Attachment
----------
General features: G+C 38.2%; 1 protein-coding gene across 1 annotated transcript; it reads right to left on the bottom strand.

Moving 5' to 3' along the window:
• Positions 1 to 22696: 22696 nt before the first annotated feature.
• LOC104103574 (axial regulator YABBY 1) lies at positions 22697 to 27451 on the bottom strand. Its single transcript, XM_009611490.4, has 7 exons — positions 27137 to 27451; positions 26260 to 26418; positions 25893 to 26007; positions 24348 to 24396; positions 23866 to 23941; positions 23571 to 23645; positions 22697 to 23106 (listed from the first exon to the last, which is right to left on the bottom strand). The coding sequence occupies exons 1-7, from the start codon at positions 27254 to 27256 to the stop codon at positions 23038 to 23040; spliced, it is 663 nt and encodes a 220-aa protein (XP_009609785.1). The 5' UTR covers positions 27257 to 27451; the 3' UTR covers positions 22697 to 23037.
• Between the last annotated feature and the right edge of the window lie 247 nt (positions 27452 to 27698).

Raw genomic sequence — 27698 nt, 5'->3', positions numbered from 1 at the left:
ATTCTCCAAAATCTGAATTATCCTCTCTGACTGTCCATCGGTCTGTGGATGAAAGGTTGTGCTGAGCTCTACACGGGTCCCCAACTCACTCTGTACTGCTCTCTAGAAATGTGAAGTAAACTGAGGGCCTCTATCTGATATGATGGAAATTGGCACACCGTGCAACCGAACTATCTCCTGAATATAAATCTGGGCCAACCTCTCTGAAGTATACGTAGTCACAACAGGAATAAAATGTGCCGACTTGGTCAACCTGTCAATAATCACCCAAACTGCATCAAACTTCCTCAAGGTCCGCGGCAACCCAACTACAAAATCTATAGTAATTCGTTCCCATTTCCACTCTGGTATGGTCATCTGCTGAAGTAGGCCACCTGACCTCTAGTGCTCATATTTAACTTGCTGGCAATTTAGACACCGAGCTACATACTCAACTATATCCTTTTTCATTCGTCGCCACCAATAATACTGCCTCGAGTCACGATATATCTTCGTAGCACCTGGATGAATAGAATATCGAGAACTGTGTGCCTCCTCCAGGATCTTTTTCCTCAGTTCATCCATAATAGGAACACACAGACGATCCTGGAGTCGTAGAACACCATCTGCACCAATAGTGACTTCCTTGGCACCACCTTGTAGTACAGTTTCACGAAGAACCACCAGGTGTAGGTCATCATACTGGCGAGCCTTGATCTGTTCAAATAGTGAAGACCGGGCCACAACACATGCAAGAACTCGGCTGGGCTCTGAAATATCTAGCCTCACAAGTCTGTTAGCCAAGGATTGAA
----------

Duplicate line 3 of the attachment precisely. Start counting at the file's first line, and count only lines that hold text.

• Positions 1 to 22696: 22696 nt before the first annotated feature.